The unwritten values and objectives didn’t easily translate to the new relationship, either. The supply contract was harder to define than the old relationship between divisions in a vertical company, in which knowledge of the needs of the company (and how to fulfill them) was shared as a matter of course. Formal contracts simply couldn’t capture that attitudinal energy — the kind of corporate-wide entrepreneurial spirit that had made so many OEMs successful. Although CEMs did have the same level of commitment, their problem-solving methodology and their seeming inflexibility were foreign to the OEMs. On a very basic level, many CEMs had no idea what their OEM partners were talking about.
Misalignment of Agendas. OEMs and CEMs run their businesses with different sets of goals and different methods for achieving them. OEMs, with more comfortable margins, focus on early penetration and rapid market share growth to generate profits. CEMs, operating with razor-thin profit margins, need to maintain an aggressive focus on cost. Although the CEMs and the OEMs were able to create a balance of cost and capacity at the outset of their relationship, their plan was destroyed by market and supply variability. OEMs, to achieve their goals, need flexibility — the kind of agility that allows them to divert resources to a given product as it becomes a hit. CEMs, on the other hand, need predictability — they want to make commitments in advance to reap benefits like big-lot purchases and decreased overtime. The OEMs’ tactics, therefore, keep them from making the firm commitments the CEMs need to keep their costs down. Indeed, when OEMs begin to engage in the sort of longer-term commitments that CEMs need, their flexibility is reduced almost immediately. When times go bad, their different techniques for fixing problems are incompatible.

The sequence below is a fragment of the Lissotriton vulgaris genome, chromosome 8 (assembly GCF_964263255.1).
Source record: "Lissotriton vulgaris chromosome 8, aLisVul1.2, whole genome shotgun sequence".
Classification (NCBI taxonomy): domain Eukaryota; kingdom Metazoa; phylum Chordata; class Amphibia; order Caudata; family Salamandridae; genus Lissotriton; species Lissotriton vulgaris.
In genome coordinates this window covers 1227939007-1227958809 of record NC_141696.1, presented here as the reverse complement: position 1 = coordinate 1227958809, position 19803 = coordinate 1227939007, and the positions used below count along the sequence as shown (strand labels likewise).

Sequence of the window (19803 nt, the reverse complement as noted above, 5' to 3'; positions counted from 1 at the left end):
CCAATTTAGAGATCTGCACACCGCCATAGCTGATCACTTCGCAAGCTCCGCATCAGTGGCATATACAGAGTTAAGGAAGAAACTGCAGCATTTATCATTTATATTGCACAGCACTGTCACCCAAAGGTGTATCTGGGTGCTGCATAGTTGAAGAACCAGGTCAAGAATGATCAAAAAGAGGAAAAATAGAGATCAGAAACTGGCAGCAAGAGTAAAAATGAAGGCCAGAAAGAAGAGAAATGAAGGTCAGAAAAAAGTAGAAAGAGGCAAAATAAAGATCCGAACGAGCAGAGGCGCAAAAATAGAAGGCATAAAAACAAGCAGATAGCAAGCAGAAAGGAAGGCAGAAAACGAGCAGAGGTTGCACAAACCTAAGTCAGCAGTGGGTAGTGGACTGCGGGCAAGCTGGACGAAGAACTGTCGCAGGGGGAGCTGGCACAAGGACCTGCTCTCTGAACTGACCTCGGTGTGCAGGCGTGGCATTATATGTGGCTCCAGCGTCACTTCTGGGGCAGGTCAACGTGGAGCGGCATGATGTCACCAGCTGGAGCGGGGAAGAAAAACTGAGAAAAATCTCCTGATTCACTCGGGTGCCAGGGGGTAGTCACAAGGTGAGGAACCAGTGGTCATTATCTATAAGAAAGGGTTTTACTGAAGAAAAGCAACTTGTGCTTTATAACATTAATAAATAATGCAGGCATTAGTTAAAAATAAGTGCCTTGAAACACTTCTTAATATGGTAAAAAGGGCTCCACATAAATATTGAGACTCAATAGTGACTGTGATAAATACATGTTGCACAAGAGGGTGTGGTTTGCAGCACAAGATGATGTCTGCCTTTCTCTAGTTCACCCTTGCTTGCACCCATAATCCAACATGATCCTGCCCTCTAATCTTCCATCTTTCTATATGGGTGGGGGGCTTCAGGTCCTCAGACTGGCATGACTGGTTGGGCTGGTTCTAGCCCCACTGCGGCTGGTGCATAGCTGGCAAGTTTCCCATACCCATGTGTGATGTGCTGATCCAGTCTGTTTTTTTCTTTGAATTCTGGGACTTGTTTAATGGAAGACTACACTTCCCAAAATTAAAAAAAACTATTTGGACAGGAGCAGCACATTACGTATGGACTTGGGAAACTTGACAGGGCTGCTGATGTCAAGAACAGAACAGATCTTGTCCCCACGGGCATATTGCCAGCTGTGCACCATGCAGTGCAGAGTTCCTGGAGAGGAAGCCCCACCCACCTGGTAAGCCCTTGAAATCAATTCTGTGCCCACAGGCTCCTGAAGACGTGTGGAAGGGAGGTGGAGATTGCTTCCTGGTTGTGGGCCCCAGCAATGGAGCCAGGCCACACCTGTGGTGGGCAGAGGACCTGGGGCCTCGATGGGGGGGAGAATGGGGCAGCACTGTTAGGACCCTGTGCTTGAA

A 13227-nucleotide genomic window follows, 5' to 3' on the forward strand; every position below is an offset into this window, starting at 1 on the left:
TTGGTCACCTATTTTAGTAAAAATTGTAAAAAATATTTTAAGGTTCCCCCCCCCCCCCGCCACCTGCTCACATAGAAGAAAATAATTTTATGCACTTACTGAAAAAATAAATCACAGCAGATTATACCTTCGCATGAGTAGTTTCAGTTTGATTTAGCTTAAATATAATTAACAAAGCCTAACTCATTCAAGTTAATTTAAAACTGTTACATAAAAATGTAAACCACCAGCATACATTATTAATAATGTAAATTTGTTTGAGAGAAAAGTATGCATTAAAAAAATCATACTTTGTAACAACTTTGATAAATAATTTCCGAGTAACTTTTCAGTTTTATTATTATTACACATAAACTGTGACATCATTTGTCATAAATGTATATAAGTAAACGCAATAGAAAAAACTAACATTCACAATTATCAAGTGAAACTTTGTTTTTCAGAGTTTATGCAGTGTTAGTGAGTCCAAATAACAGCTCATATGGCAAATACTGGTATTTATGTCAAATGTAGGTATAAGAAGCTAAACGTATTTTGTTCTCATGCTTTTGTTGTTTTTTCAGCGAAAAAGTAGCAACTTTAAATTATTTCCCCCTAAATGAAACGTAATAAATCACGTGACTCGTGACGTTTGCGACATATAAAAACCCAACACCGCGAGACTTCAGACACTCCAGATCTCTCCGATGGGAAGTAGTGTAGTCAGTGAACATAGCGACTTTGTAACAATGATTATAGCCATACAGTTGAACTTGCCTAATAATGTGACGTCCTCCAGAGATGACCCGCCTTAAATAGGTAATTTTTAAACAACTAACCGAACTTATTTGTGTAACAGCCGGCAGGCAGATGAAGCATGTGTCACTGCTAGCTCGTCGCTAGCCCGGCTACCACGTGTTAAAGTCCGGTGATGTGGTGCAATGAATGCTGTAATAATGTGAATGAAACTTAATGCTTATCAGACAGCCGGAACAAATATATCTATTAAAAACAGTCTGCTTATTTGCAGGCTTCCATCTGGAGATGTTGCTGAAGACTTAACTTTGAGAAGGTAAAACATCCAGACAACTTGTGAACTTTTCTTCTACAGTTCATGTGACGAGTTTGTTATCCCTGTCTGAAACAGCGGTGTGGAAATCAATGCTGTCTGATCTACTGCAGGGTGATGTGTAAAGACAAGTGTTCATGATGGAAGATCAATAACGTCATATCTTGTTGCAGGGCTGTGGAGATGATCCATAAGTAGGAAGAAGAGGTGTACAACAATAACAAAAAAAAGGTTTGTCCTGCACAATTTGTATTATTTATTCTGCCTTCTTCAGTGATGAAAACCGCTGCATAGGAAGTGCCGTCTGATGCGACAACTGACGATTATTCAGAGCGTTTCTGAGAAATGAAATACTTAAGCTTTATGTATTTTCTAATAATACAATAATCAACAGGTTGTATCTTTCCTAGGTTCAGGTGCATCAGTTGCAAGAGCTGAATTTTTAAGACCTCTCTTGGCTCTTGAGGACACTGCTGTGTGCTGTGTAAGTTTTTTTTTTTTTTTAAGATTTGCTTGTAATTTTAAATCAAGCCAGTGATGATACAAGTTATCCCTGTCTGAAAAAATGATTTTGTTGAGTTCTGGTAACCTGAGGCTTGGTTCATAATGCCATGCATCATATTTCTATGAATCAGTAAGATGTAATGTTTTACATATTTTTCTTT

Several conflicts emerged from such misalignments of agendas. The OEMs and CEMs had different inventory targets — OEMs wanted the pipeline full, whereas CEMs doggedly adhered to the terms of their contract. They had different appetites for surge capacity — OEMs were willing to pay for lower utilizations and just-in-case capacity, whereas CEMs were committed to consolidating the industry for better unit-cost production. OEMs were connected to the customer and would change the production mix to maximize production of the hits. CEMs generated margin on parts markups and were enormously sensitive to buying incremental, high-cost inventory on the spot market that accompanied mix change.
CEMs have even punished OEMs for not building to the original forecast. As an example, a producer of specialty handheld computing devices sourced its production with a major contract manufacturer. The OEM committed to a build schedule with a frozen production window. Inside that window, the OEM couldn’t change anything about the quantity or product mix it was buying from the CEM, which manufactured a range of products for the OEM. But when the market moved, the OEM wanted to change the mix. The CEM agreed to take some production out of the line (“we’ll let you net down on the stuff you don’t need”), but wouldn’t allow the OEM to add new items. The OEM was punished for trying to do the right thing. Ultimately, this behavior led to further system-induced variability, as marketing at the OEM inflated forecasts to create shadow capacity, and the CEM lost its purchasing advantages.
Outsourcing and the New Supply Chain
We look at the rubble of what was outsourcing and now hear a new set of proclamations: “Stop the old vertical thinking!” they say. “Align expectations!” — once again, great slogans. But, this time, what do they mean? The answer lies in the design (and operation) of the new supply chain.